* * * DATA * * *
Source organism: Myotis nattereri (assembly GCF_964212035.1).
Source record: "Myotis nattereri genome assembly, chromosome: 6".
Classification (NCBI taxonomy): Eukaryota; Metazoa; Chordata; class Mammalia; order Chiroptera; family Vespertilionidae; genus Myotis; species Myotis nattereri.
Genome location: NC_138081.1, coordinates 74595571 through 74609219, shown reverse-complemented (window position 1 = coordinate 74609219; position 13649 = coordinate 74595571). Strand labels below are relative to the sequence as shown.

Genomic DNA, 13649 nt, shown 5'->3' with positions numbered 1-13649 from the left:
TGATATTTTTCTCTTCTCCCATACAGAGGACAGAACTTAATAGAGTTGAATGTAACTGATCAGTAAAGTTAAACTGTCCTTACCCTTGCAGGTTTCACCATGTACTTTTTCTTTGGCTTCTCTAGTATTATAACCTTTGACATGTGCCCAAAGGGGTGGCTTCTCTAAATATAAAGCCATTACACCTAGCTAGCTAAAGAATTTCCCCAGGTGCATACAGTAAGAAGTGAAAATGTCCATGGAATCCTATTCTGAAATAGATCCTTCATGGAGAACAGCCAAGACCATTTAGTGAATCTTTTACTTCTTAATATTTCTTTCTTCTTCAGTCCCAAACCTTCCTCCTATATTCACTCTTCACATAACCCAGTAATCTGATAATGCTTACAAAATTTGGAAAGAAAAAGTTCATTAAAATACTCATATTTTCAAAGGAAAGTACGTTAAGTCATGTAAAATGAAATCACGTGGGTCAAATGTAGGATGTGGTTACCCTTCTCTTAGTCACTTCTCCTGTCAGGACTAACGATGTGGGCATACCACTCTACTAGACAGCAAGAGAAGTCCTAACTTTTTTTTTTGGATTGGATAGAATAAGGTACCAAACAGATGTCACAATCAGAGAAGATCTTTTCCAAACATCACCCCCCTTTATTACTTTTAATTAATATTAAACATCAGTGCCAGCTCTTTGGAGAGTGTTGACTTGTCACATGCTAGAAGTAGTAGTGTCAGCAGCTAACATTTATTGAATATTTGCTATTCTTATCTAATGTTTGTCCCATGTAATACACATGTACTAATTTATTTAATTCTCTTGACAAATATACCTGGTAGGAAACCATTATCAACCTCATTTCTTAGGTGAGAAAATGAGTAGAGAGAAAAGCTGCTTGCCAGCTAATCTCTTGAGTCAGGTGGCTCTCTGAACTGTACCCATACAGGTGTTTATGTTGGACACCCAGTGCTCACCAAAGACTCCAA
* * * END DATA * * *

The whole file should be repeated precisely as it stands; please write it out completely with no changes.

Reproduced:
Source organism: Myotis nattereri (assembly GCF_964212035.1).
Source record: "Myotis nattereri genome assembly, chromosome: 6".
Classification (NCBI taxonomy): Eukaryota; Metazoa; Chordata; class Mammalia; order Chiroptera; family Vespertilionidae; genus Myotis; species Myotis nattereri.
Genome location: NC_138081.1, coordinates 74595571 through 74609219, shown reverse-complemented (window position 1 = coordinate 74609219; position 13649 = coordinate 74595571). Strand labels below are relative to the sequence as shown.

Genomic DNA, 13649 nt, shown 5'->3' with positions numbered 1-13649 from the left:
TGATATTTTTCTCTTCTCCCATACAGAGGACAGAACTTAATAGAGTTGAATGTAACTGATCAGTAAAGTTAAACTGTCCTTACCCTTGCAGGTTTCACCATGTACTTTTTCTTTGGCTTCTCTAGTATTATAACCTTTGACATGTGCCCAAAGGGGTGGCTTCTCTAAATATAAAGCCATTACACCTAGCTAGCTAAAGAATTTCCCCAGGTGCATACAGTAAGAAGTGAAAATGTCCATGGAATCCTATTCTGAAATAGATCCTTCATGGAGAACAGCCAAGACCATTTAGTGAATCTTTTACTTCTTAATATTTCTTTCTTCTTCAGTCCCAAACCTTCCTCCTATATTCACTCTTCACATAACCCAGTAATCTGATAATGCTTACAAAATTTGGAAAGAAAAAGTTCATTAAAATACTCATATTTTCAAAGGAAAGTACGTTAAGTCATGTAAAATGAAATCACGTGGGTCAAATGTAGGATGTGGTTACCCTTCTCTTAGTCACTTCTCCTGTCAGGACTAACGATGTGGGCATACCACTCTACTAGACAGCAAGAGAAGTCCTAACTTTTTTTTTTGGATTGGATAGAATAAGGTACCAAACAGATGTCACAATCAGAGAAGATCTTTTCCAAACATCACCCCCCTTTATTACTTTTAATTAATATTAAACATCAGTGCCAGCTCTTTGGAGAGTGTTGACTTGTCACATGCTAGAAGTAGTAGTGTCAGCAGCTAACATTTATTGAATATTTGCTATTCTTATCTAATGTTTGTCCCATGTAATACACATGTACTAATTTATTTAATTCTCTTGACAAATATACCTGGTAGGAAACCATTATCAACCTCATTTCTTAGGTGAGAAAATGAGTAGAGAGAAAAGCTGCTTGCCAGCTAATCTCTTGAGTCAGGTGGCTCTCTGAACTGTACCCATACAGGTGTTTATGTTGGACACCCAGTGCTCACCAAAGACTCCAA